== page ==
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Discussion Starter #1
After recently being exposed to some really bad off road behavior (not you MG, I understand you're on private land), my mind got percolating and I thought I'd bring an idea out here, figuring it can't do any harm.

I'd like to try and start a notion at sort of a grass-roots level. I wonder if folks could buy into the idea that every off-roading group, whether it's hikers, bikers, quads, trucks, what have you, whether it's a club "event" or just some buddies out for a good time, should have a "Designated Light Treader". I'd model it after a designated driver. That guy or gal who's your REAL friend in the group and knows it's their JOB to take your keys when you're unfit to drive, and who everyone EXPECTS to perform in that role.

A Designated Light Treader would be the one responsible to be the voice of reason when folks are thinking of bypassing an obstacle, or driving off-trail. The one suggesting we find a way to strap this guy through rather than cut a new, easier route. The one who helps the group realize that it really IS the prudent thing to back out or turn around rather than push through situations that will harm the land. The one who's reminding folks in the party to leave the land better than they found it.

The idea is NOT to absolve the rest of the group of all responsibility. On the contrary, it's to designate a point person for reminding every individual of their responsibilities.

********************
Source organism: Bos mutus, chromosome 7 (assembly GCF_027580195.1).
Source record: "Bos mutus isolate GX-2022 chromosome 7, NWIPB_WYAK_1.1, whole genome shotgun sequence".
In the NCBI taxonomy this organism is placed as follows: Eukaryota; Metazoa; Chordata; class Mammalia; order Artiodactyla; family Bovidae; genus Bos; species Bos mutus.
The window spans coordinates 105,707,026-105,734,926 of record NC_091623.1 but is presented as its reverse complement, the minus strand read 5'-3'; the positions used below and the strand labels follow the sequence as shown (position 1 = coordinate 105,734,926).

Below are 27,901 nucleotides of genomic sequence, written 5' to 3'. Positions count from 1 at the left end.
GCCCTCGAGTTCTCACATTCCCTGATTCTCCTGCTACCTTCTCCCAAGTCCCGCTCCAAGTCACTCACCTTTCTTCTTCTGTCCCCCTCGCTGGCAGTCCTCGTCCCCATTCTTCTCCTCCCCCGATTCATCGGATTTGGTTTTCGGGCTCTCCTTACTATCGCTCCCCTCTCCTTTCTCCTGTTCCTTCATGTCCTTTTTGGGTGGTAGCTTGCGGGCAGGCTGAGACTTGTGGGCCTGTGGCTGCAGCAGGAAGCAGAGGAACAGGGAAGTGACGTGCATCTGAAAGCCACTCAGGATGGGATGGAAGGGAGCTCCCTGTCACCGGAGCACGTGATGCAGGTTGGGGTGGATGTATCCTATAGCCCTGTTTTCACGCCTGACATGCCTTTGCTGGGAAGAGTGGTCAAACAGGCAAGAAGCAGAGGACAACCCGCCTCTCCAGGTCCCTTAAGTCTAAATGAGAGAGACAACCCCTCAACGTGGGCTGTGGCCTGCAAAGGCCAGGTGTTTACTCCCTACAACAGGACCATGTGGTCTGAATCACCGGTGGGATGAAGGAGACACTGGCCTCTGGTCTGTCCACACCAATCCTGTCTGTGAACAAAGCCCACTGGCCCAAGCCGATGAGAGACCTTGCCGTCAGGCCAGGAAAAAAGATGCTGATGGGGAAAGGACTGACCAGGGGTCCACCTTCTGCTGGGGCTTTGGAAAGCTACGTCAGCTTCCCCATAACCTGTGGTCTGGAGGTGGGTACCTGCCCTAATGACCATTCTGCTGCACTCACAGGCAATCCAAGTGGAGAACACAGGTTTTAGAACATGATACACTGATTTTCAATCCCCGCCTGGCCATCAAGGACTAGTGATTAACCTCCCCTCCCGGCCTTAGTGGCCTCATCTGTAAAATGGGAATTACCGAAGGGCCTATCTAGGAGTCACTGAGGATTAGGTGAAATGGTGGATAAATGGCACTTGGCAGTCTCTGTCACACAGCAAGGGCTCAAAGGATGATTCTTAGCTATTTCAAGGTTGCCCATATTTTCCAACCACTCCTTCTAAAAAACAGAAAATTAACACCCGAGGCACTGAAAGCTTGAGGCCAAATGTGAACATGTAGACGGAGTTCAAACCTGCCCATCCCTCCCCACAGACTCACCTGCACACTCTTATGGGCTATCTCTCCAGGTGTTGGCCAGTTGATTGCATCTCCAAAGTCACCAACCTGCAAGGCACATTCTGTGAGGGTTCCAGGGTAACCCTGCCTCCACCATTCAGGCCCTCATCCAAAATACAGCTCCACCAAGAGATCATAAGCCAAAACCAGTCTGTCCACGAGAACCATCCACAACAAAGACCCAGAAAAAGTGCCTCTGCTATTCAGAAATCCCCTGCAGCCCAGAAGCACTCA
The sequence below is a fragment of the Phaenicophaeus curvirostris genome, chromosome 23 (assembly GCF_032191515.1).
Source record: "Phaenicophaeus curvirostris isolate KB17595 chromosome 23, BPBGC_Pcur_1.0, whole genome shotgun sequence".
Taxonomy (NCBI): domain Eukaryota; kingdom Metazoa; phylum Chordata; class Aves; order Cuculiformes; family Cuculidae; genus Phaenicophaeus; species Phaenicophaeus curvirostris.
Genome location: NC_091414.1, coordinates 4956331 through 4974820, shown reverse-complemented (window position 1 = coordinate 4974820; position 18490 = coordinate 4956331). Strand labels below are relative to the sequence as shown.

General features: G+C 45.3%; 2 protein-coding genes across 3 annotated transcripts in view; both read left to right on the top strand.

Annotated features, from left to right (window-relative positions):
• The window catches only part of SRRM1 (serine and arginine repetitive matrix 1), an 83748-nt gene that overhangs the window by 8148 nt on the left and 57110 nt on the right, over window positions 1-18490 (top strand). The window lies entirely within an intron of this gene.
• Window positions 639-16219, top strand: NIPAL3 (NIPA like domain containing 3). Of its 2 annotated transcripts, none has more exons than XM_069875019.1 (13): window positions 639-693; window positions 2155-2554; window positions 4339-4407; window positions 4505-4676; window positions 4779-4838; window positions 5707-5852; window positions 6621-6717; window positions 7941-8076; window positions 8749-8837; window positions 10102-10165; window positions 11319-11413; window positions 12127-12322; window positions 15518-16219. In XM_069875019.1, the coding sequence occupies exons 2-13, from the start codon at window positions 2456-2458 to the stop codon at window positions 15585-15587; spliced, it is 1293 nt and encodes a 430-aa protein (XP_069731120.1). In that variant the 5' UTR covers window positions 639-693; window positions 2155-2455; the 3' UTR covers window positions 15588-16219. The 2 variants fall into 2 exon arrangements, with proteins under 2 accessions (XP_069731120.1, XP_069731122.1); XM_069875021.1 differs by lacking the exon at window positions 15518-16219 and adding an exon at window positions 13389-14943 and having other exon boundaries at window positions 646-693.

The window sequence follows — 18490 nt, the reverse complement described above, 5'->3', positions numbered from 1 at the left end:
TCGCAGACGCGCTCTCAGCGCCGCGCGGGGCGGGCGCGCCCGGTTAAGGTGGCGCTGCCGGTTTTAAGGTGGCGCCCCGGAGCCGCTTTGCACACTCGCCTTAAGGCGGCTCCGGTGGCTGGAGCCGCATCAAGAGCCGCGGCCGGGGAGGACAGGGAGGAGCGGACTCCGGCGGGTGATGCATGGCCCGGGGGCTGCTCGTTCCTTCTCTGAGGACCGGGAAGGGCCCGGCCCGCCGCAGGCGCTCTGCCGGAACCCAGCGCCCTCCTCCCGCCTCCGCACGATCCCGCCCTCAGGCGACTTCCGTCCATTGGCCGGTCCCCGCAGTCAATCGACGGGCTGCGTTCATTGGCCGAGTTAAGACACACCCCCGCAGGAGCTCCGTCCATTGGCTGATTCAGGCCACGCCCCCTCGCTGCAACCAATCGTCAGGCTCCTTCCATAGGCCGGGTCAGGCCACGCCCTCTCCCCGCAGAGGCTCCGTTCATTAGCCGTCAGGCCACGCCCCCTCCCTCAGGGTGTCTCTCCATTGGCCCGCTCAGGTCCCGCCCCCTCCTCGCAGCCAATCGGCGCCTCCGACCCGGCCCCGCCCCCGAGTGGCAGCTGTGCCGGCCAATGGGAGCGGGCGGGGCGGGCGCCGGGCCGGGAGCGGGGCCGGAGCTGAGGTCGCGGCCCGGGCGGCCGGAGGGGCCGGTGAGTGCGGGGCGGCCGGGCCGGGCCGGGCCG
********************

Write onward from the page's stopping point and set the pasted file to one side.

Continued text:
I'd like it if every group elected a Designated Light Treader at the trail head, and then at the end of the day, let him or her know how they did in the role. The more militant greenie, the better. Hell, get some green Tread Lightly caps made up and let the DLT (gosh it sounds too much like DOLT, doesn't it?[:)]) wear the cap for the day.

Okay, maybe the cap bit is over the top. But do you see my point? We have to do something. Act at the source. Keep it simple.

It COULD start right here.

Thanks for your time.

-Dave G.
 

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Great Idea

Hipine - 4/28/2005 11:12 AM

After recently being exposed to some really bad off road behavior (not you MG, I understand you're on private land), my mind got percolating and I thought I'd bring an idea out here, figuring it can't do any harm.

I'd like to try and start a notion at sort of a grass-roots level. I wonder if folks could buy into the idea that every off-roading group, whether it's hikers, bikers, quads, trucks, what have you, whether it's a club "event" or just some buddies out for a good time, should have a "Designated Light Treader".
It's a great idea, although the DLT might have to carry armament to protect him/herself from other less concerned 4WD folks on the trail.

Bill Burke has an awareness deal going on right now. See:

http://www.bb4wa.com/default.html

He's also asking folks to contact Tread Lightly

http://www.treadlightly.org/

to ask them to go after some of the 4WD manufacturers and their ads which are showing irresponsible behaviour. Minor conflict is that Tread Lightly gets some of its funding from 4WD manufacturers; so asking manufacturers to clean up their ads might not be in their own self interest.
 

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Great Idea - No Future

Tread Lightly had a promising start - I used to be a charter member - it has sunken to a career club for women and the manufacturers use it to appear in a favorable light. They dump insane amounts of money into Tread Lightly. It makes them appear on the "right side".
Tread Lightly reaches the responsible users and spends its money partially on restoring damaged environments.

Ironic - Jeep donates $500,000 to Tread Lightly to restore some pristine environment, and then they spend 500 million for TV commercials tearing up the back country. But they need to in order to stay in business. And don't we all want a healthy economy? SUV ads need to be very dynamic. Proper driving would not make anyone buy a Jeep. Notice the more an more aggressive "young" music in SUV ads? Let it rip! Tomorrow is so far away. We'll fix it when we get there.